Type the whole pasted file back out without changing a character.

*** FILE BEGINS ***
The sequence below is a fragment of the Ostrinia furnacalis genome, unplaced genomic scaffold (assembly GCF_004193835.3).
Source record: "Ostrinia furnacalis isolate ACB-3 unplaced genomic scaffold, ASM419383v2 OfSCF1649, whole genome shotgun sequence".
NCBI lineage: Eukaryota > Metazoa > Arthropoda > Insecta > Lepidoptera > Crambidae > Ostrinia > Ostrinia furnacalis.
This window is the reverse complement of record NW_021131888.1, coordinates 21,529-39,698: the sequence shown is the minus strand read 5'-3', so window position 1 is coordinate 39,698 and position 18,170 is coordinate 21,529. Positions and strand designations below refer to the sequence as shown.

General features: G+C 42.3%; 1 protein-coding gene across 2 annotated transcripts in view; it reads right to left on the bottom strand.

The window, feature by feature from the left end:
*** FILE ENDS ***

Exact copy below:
The sequence below is a fragment of the Ostrinia furnacalis genome, unplaced genomic scaffold (assembly GCF_004193835.3).
Source record: "Ostrinia furnacalis isolate ACB-3 unplaced genomic scaffold, ASM419383v2 OfSCF1649, whole genome shotgun sequence".
NCBI lineage: Eukaryota > Metazoa > Arthropoda > Insecta > Lepidoptera > Crambidae > Ostrinia > Ostrinia furnacalis.
This window is the reverse complement of record NW_021131888.1, coordinates 21,529-39,698: the sequence shown is the minus strand read 5'-3', so window position 1 is coordinate 39,698 and position 18,170 is coordinate 21,529. Positions and strand designations below refer to the sequence as shown.

General features: G+C 42.3%; 1 protein-coding gene across 2 annotated transcripts in view; it reads right to left on the bottom strand.

The window, feature by feature from the left end: